Why You Get Headaches While Flying
Have you ever struggled with relieving the pressure in your ears when flying? I remember back to my college days when 15 other students and myself volunteered to fly out to Compton, CA for a service project. The morning of the trip I was dealing with a stuffy nose and brought some gum and extra tissue for the flight to keep the pressure from building in my ears. This method allowed my ears to adjust for maybe the first 45 minutes of the flight, but it wasn’t long until the pressure change caught up to me. Pressure build up was accompanied by ear pain and a headache like none other. No one else seemed to mind the change in pressure as they were all laughing and having a good time. I remember my buddy jokingly calling me out because I wasn’t in on the conversation, but I didn’t even feel like lifting my head as it was buried in my arms attempting to rest on a food tray. This went on for what felt like eternity, plus 30 minutes after landing. From that point on I have always dreaded flying and came to believe that headaches while flying were something I would have to deal with.
As the years have gone by I have realized that settling for “that’s just the way I am” wasn’t good enough. Not only that, but in the clinic I started to realized that these people with headaches and neck tension felt this same ear pressure with flying. Digging deeper into the subject I realized that, yes I did have a congestion problem, but the real issue must have been neck tension! Our body is incredibly sensitive to changes that occur and in such a high real estate area as the neck it’s no wonder that we see a carry over of neck tension into other systems. As mentioned in my previous post, the loss of motion in the upper cervical spine results in increased muscle tension in the surrounding tissues. Think of the muscle as a fire fighter trying as hard as he can to release a rusty old valve on a fire hydrant. The firefighter has to give more effort and will be much more sore after. It’s even stressful watching. The muscle is the same way. It knows precisely how far the joint should move and when the joint is stuck, that muscle thinks it needs to keep pulling. This reduces the available space for the surrounding structure and tension travels throughout the neck. The victim in my story that led to ice pick like pain in my head was the reduction in space for the eustacian tubes. Eustacian tubes allow for changes in pressure from the middle ear to your throat. These tubes are commonly dysfunctional in cases of upper neck tension. With just a little more movement to the upper neck prior to that flight out to Compton, my experience would have been completely different.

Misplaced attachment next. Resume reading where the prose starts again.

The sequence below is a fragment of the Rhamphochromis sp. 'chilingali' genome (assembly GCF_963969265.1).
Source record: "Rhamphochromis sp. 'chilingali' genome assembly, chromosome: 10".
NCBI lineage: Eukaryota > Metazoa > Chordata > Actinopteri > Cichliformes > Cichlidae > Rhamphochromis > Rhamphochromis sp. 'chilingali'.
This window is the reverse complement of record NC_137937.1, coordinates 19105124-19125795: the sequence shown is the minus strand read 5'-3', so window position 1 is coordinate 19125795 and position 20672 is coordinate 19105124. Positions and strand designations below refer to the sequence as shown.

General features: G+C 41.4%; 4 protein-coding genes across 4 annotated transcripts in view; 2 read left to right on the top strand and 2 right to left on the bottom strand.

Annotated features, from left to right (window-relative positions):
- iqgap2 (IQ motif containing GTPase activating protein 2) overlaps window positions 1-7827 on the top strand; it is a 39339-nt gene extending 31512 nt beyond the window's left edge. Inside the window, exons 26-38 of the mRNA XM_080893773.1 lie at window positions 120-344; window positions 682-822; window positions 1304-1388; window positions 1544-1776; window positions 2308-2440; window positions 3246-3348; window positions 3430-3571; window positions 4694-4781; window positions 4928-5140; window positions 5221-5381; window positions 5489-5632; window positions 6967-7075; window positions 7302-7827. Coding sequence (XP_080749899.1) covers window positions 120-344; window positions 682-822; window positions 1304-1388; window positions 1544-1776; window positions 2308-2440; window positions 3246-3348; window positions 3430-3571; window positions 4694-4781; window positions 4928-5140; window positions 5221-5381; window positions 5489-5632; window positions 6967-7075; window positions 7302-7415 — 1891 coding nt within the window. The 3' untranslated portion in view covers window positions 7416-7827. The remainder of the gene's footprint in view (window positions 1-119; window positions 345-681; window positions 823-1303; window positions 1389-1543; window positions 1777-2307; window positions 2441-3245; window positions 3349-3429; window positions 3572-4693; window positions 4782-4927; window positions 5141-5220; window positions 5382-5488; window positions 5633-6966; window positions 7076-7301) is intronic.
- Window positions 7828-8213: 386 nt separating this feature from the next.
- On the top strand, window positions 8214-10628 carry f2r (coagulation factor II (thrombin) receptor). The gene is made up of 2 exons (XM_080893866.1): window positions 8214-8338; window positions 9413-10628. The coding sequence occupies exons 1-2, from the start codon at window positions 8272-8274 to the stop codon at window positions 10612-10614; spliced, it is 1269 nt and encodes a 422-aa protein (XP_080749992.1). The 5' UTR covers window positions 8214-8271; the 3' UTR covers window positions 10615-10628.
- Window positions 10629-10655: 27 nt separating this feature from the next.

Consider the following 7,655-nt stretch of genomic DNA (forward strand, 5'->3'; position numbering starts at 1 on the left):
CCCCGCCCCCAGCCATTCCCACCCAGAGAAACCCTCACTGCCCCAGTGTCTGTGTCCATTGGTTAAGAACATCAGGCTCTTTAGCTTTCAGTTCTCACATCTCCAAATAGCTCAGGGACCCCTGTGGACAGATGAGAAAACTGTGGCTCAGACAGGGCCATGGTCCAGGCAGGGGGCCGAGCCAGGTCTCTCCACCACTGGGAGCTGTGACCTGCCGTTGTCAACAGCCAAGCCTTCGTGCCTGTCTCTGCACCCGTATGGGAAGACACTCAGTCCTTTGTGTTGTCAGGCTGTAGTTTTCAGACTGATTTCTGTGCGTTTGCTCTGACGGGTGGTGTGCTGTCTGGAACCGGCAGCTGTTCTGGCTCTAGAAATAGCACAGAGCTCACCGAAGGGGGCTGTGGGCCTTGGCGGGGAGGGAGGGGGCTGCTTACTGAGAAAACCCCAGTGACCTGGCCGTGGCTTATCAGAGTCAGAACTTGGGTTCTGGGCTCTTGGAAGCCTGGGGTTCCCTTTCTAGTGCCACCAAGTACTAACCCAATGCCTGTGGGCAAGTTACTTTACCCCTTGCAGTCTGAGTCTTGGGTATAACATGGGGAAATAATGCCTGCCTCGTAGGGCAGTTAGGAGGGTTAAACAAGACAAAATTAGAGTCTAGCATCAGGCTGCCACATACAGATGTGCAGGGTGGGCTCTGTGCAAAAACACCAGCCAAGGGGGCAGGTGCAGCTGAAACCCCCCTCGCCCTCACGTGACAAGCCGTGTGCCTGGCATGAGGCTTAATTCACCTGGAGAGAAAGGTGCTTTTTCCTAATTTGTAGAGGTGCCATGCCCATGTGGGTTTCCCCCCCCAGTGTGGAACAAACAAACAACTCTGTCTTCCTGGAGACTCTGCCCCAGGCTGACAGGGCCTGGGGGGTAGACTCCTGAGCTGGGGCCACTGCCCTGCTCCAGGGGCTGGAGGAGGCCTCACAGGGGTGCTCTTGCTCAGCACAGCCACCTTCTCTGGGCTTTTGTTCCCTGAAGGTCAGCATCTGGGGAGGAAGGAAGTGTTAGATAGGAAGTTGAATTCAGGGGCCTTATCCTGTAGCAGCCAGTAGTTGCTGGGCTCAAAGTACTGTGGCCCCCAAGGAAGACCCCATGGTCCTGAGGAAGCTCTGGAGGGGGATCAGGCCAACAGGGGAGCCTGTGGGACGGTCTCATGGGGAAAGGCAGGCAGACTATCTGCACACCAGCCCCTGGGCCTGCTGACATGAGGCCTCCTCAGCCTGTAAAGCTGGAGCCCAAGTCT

As a physical therapist, this reality allows me to think out of the box and help people that would have never thought to see their physical therapist for things such as ear fullness, tinnitus or ear pain. It’s amazing how effectively we can treat these conditions when we understand their origin.